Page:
Perhaps CellTrend is because we both have POTS, and your other autoantibodies are linked to your muscle weakness, and I have some other causes of brain problems and PEM, other than CellTrend.

Also, I read a bit about muscarinic acetycholine receptors role in brain. They're linked to psychiatric and cognitive disorders a lot, especially mentioned in Schizophrenia and Alzheimers, and also they found some of these autonatibodies to brain in neuropsychiatric disorders.

So if you have zero brain problems (cognitive or psychiatric) perhaps you dont have blood-brain barrier damage, while I do?!Since majority of my problems are brain related.

upload_2018-4-5_13-57-32.png
 

Gingergrrl

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@pibee I agree with everything you said although I wonder if the same autoantibodies could cause a variety of symptoms in different people? If so, could treatments like IVIG etc still be helpful in autoimmunity but for different symptoms?

I always think about @Shawn case who was helped by Rituximab for autoimmunity (like me) even though we had different autoantibodies and different symptoms?
 

Cort

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@Cort I looked to see if this was already posted and did not see it. If I missed it, I apologize and hoping my post can be linked to the existing thread if there is one.

Excellent article re: Dr. Carmen Scheibenbogen in Germany and what she has found to be an autoimmune subset in ME/CFS (or possibly it's own disease, I don't think we know yet for sure)?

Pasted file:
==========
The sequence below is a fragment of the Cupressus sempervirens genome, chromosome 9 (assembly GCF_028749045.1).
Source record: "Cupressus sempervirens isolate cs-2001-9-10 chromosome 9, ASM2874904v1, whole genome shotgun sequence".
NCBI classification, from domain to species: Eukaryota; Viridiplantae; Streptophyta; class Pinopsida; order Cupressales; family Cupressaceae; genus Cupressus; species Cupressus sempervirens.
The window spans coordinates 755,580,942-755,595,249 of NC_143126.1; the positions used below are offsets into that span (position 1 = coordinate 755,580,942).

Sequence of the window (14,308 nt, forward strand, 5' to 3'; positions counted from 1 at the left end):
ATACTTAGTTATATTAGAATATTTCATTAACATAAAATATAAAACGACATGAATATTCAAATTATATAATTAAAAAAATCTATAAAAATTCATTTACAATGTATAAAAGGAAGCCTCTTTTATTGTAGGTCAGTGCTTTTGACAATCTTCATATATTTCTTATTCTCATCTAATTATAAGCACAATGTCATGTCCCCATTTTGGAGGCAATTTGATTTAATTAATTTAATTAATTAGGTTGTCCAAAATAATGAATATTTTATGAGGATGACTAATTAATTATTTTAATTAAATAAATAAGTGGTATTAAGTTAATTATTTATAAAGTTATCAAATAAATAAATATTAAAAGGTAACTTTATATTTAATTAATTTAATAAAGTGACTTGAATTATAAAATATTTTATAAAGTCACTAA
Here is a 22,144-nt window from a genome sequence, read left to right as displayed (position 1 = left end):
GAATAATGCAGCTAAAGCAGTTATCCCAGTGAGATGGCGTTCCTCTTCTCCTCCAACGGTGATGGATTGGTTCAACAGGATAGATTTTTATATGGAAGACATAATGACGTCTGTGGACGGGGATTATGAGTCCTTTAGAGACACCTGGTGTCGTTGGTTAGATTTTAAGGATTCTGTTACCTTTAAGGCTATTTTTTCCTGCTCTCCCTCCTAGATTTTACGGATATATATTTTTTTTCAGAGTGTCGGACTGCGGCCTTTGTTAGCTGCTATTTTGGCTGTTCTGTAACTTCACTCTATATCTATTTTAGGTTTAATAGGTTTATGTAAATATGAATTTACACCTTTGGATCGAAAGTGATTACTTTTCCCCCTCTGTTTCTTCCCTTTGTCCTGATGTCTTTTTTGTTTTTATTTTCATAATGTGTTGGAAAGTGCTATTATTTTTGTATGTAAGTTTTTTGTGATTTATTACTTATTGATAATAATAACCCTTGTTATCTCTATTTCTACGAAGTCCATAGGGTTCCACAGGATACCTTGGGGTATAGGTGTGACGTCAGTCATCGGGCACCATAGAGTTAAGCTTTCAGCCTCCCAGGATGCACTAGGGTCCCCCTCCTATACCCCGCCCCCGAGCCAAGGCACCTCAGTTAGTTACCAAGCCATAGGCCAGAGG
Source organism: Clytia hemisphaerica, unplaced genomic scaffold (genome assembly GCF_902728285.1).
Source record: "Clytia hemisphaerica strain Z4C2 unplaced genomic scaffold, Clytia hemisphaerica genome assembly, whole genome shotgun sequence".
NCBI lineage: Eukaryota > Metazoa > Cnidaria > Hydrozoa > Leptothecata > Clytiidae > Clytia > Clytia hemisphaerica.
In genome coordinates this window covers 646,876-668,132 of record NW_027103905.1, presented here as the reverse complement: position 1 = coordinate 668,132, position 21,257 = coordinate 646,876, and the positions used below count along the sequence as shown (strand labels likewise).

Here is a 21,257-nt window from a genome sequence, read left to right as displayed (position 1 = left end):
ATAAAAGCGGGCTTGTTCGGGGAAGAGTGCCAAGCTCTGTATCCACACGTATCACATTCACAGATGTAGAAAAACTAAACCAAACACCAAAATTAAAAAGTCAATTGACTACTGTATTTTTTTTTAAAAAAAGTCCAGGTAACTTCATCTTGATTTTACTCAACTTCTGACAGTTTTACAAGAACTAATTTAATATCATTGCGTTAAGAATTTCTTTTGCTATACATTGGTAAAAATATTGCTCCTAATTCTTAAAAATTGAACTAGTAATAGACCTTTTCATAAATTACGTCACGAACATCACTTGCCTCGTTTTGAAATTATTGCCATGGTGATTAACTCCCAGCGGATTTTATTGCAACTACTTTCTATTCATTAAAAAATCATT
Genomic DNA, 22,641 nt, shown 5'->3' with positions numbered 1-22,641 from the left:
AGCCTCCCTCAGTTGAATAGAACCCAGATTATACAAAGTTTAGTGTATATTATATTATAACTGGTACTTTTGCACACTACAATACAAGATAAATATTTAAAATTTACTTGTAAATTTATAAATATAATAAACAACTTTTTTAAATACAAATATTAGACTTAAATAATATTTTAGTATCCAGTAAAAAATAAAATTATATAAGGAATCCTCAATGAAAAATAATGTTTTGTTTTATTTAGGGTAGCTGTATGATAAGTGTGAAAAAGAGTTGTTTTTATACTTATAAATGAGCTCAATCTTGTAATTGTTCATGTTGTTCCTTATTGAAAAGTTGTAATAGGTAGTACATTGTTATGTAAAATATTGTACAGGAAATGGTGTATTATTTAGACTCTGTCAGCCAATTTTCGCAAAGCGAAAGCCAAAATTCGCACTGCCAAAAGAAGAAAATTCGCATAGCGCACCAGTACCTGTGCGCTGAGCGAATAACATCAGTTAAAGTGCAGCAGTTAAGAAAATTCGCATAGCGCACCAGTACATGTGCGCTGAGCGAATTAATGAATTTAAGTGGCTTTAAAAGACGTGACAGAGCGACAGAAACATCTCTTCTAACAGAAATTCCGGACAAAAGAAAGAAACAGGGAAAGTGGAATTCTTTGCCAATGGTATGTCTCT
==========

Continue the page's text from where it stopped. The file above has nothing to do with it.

I find Dr. Schiebenbogen's research extremely fascinating and think she is really onto discovering a distinct sub-group or mis-diagnosed group. I match with virtually everything in her research from (initially) mounting a feeble response to EBV, having all of the autoantibodies in her study, having elevated ANA and TPO (thyroid) autoantibodies, and having symptoms like POTS, blood flow abnormalities, lung functioning, muscle weakness, etc.

I never had the opportunity to try immuno-adsorption (IA) but strongly suspect I would be a responder (and then relapse) like the subjects in her study. And I know I cannot be alone in this sub-group!

Here is the link and I will quote a few parts of the article below:

http://simmaronresearch.com/2018/04/hope-mecfs-autoimmune-subset-german-researcher-steps-forward/
Thanks for doing this. My post wasn't getting much play.

You sure sound like you're in that subset! That must feel encouraging. You may be in the first subset validated in ME/CFS...how cool would that be?. :):)

I like the fact that she's got some money from the SMCI to look more deeply into this subset. Given the somewhat similar findings in POTS I would be surprised if she and her subset don't get more funding.
 

Gingergrrl

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Thanks @Cort and I believe I am in that sub-set but I am unclear if it will ultimately be part of ME/CFS or a totally separate autoimmune disease. I am leaning toward the latter and I am also glad that Dr. Scheibenbogen is interested in studying this further.
 

Cort

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I
Thanks @Cort and I believe I am in that sub-set but I am unclear if it will ultimately be part of ME/CFS or a totally separate autoimmune disease. I am leaning toward the latter and I am also glad that Dr. Scheibenbogen is interested in studying this further.
I'm leaning towards the later too - the first disease to break out of the ME/CFS group. Wouldn't that be something.